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The study investigated the relationship between the acute psychological and psychobiological trauma response and the subsequent development of posttraumatic stress disorder (PTSD) and depressive symptoms in 53 accident survivors attending an emergency department. Lower levels of salivary cortisol measured in the emergency room predicted greater symptom levels of PTSD and depression 6 months later, and lower diastolic blood pressure, past emotional problems, greater dissociation and data-driven processing predicted greater PTSD symptoms. Heart rate was not predictive. Low cortisol levels correlated with data-driven processing during the accident, and, in female participants only, with prior trauma and prior emotional problems. Higher evening cortisol 6 months after the accident correlated with PTSD and depressive symptoms at 6 months, but this relationship was no longer significant when levels of pain were controlled. The results support the role of the acute response to trauma in the development and maintenance of PTSD and provide promising preliminary evidence for a meaningful relationship between psychobiological and psychological factors in the acute trauma phase.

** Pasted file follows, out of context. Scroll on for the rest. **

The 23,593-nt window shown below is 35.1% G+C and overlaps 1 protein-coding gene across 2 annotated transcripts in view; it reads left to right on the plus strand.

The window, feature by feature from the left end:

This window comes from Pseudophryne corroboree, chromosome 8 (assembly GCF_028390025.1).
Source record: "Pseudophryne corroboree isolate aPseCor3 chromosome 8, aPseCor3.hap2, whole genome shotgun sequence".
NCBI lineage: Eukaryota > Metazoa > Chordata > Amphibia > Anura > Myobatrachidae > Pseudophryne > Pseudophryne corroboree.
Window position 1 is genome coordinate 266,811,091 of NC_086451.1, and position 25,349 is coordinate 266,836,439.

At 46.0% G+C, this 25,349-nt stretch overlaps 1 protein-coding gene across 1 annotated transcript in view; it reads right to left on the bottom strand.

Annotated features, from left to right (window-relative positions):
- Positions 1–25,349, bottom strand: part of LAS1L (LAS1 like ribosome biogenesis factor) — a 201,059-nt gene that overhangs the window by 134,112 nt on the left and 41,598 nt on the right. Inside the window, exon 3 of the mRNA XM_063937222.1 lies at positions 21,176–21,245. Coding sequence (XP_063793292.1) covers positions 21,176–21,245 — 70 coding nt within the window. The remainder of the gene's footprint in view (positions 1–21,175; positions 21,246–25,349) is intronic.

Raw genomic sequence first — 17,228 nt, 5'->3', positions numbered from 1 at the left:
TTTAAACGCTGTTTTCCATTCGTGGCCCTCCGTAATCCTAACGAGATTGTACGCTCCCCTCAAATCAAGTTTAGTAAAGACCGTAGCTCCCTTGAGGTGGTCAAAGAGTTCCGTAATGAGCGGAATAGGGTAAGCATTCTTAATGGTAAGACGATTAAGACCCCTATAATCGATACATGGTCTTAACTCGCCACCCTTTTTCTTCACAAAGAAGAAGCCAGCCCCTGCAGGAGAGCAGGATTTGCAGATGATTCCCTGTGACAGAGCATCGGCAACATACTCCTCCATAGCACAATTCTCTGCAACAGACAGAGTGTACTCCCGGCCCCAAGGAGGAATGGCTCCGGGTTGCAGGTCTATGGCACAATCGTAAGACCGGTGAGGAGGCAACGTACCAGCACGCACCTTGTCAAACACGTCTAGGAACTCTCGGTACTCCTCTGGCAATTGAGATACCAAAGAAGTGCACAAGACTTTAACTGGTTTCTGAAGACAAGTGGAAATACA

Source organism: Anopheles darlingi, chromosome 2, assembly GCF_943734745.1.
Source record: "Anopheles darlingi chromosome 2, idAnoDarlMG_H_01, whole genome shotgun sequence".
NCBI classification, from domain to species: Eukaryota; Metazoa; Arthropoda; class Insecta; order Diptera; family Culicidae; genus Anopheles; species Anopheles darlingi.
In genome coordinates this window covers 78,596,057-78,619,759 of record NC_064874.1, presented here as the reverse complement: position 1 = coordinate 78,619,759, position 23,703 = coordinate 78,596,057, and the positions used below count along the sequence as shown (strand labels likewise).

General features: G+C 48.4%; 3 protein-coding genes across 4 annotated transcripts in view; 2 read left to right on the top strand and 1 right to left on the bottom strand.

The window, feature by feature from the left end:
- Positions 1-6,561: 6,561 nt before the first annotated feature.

Original publication




Journal article


Psychiatry Res

Publication Date





67 - 75


Accidents, Traffic, Adult, Arousal, Circadian Rhythm, Depressive Disorder, Female, Humans, Hydrocortisone, Injury Severity Score, Life Change Events, Male, Middle Aged, Personality Inventory, Prognosis, Risk Factors, Saliva, Sex Factors, Stress Disorders, Post-Traumatic, Wounds and Injuries